When it comes to senior living sales, we’re a long way off from the “post-COVID” era. But we’re (thankfully!) turning the corner on COVID-19 (the first wave anyway).
As more and more senior living communities open their doors and return to this “new normal,” now is a good time to pause and consider the things you’ve learned over the last five months. What worked? What didn’t? And what can you do differently from a sales perspective as you move forward?
Here are three things we’ve learned about marketing during a pandemic. This includes insights from our own clients as well.
Virtual sales experiences can be effective.
In our industry, the in-person tour has always been the ultimate “get” in the sales process. (Well, the ultimate get before the actual move-in!) But what many of our clients have learned during lockdown is this: virtual sales experiences can deliver move-ins, too.
So, what does this revelation suggest?
Well, maybe we’ve been spending too much time thinking about what the sales folks need to move prospects down the funnel. Instead, we should focus on the prospects’ needs. In other words, maybe the sales reps’ role is figuring out how they can help empower prospects to move themselves through the funnel.
That’s just one thing that’s been bubbling up.
It makes sense when you think about the shifts in how people research and buy today. We’ve all grown accustomed to being in control. For example, we all like being able to read reviews or use AI to improve the buying process (“Hey, Alexa!”). In addition, we can lodge complaints publicly on Twitter and ignore calls from unknown numbers. So much happens from the comfort of our couch with nothing more than a phone. People can now buy a car without having to leave their house or interact with a sales person.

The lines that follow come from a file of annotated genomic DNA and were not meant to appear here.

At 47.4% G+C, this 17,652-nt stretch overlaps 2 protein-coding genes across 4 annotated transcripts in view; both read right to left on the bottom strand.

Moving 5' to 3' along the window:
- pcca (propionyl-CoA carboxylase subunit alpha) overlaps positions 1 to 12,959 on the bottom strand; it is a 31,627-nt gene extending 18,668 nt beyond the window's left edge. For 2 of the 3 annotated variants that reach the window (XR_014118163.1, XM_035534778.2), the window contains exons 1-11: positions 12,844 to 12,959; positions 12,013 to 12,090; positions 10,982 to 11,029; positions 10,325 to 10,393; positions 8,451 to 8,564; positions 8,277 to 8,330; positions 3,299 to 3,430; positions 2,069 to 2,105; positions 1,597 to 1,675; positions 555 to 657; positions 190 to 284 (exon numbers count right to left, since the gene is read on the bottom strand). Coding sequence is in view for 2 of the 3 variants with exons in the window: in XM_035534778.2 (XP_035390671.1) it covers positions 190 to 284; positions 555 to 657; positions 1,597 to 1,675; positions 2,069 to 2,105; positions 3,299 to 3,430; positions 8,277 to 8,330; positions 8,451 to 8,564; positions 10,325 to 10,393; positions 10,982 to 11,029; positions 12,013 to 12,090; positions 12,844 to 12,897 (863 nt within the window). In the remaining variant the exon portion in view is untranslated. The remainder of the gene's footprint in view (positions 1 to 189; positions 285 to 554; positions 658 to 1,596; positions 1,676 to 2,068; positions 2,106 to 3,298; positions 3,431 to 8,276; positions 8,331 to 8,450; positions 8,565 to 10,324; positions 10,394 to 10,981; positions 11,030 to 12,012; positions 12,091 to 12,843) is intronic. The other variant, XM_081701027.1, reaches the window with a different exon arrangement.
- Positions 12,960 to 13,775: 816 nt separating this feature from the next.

So of course people are going to demand more and more opportunities for virtual sales experiences from senior living communities, like a 3D virtual tour. Or a reassuring live chat (with a real human). Or unvarnished videos of your residents and staff experiencing daily life in your community.
An important note: We don’t think virtual experiences are going to eliminate in-person tours. Buying a residence is still very much a tactile experience, and people want to see, touch, and smell. But perhaps sales people need to put less emphasis on pushing the in-person tour. Instead, they should focus on delivering targeted and effective virtual experiences that people crave. The better these experiences are, the easier it will be for the prospect to organically move themselves into the position of requesting the in-person tour when they’re ready.
TAKEAWAY: Rethink your overall marketing and sales process. The marketing team will definitely need to be part of these conversations since they often spearhead the creation of assets the sales team needs, like videos and live chat on the website.
Perhaps consider creating two “paths.” The first path will be the “live” sales experience. The second path can be a virtual one. What would the process look for each path, from start to finish? How would you nurture leads differently? How would you follow up with them differently? Don’t forget about measuring results! What would be considered successful? Will a longer sales cycle be OK if it produces more conversions?
Crisis communication isn’t a one-time exercise for senior living sales teams.
COVID-19 forced everyone to dust off their crisis communication plan (provided they even had one) and put it into action.
How’d yours do? If your answer is “meh,” you’re not alone.